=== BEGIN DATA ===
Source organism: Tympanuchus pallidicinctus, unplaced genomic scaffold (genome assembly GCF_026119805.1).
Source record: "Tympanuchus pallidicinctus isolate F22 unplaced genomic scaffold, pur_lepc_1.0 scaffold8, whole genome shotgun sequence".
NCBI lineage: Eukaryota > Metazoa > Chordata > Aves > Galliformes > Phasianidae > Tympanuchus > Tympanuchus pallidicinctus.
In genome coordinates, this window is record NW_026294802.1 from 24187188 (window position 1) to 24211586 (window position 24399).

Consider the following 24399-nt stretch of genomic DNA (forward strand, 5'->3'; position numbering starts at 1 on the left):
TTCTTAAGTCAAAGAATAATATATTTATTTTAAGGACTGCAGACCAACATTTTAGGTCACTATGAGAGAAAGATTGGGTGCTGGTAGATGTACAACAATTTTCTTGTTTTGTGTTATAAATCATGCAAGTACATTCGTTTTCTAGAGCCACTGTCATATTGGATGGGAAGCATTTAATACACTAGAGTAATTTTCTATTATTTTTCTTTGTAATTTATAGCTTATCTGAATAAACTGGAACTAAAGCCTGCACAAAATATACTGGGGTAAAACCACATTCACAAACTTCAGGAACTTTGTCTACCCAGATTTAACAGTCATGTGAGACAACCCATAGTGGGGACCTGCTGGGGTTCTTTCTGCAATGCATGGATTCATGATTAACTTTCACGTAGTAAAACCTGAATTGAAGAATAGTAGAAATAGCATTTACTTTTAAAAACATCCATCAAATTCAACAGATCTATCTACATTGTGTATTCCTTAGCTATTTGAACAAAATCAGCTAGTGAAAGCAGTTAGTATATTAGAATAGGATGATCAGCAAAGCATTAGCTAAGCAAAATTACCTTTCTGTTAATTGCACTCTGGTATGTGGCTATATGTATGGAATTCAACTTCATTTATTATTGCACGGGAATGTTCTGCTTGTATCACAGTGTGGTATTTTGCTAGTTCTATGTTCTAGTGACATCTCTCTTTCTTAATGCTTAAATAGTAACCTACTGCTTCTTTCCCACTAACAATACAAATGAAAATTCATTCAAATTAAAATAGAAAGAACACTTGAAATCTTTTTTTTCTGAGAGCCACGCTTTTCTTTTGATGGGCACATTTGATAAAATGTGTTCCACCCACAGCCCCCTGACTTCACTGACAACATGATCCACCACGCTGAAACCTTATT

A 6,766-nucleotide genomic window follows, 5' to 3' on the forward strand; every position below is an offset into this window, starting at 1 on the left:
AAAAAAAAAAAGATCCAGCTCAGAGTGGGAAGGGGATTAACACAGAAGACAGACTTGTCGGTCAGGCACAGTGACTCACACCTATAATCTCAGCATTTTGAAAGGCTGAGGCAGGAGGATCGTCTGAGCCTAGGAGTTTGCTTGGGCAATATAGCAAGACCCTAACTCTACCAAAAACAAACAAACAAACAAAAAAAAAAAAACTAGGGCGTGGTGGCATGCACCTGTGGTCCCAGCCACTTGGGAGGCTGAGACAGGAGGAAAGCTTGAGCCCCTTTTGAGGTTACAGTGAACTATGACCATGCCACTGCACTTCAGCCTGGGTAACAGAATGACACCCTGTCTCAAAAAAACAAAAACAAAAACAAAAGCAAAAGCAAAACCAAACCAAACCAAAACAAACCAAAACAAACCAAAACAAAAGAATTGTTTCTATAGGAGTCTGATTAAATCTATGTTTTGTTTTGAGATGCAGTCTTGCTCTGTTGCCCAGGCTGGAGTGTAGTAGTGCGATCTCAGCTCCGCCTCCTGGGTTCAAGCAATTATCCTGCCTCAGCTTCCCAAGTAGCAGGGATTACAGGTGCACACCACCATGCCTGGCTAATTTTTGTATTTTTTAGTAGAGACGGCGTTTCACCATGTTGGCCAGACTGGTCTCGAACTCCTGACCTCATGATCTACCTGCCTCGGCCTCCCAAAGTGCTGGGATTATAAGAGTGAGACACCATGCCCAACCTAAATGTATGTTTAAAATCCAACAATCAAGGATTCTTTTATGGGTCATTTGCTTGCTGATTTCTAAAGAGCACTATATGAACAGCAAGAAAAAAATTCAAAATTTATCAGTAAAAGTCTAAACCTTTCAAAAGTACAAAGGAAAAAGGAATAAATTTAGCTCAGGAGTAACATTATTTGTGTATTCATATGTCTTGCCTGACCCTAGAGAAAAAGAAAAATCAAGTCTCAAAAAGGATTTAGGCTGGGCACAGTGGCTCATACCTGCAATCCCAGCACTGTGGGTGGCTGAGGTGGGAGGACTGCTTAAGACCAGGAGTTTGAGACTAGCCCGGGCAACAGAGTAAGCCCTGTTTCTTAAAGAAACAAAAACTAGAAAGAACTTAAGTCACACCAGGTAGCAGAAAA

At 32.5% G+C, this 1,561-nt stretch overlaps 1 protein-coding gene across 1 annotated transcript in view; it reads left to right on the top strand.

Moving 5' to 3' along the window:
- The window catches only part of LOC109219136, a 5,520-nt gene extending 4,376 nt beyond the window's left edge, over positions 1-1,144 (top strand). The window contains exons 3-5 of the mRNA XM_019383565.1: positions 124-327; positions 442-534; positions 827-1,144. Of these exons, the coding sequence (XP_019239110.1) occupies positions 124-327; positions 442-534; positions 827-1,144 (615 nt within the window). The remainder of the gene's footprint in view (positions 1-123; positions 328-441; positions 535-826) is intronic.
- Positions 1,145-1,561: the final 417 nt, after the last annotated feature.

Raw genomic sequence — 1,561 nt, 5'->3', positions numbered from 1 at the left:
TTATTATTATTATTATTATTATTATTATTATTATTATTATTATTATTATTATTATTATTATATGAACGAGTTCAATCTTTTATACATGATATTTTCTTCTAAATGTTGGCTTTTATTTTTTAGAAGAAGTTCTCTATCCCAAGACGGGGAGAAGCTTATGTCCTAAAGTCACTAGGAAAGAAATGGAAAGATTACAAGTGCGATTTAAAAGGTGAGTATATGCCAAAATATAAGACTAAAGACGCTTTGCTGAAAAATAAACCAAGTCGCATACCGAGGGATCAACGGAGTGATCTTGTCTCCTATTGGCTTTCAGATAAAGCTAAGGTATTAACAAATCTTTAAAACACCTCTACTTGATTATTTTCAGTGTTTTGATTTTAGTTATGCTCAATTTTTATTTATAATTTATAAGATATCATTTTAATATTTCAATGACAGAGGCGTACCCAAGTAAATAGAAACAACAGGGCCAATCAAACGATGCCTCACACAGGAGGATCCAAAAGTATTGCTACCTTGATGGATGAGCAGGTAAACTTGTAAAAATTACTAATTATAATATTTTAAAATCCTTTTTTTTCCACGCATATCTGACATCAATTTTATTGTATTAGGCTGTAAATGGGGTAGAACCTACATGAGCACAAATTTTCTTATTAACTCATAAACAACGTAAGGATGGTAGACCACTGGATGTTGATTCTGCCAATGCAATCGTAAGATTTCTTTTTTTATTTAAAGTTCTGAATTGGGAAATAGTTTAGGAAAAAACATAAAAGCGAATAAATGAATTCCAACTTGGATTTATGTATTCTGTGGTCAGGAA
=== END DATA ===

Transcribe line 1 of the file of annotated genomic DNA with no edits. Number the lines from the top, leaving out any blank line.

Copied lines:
Source organism: Tympanuchus pallidicinctus, unplaced genomic scaffold (genome assembly GCF_026119805.1).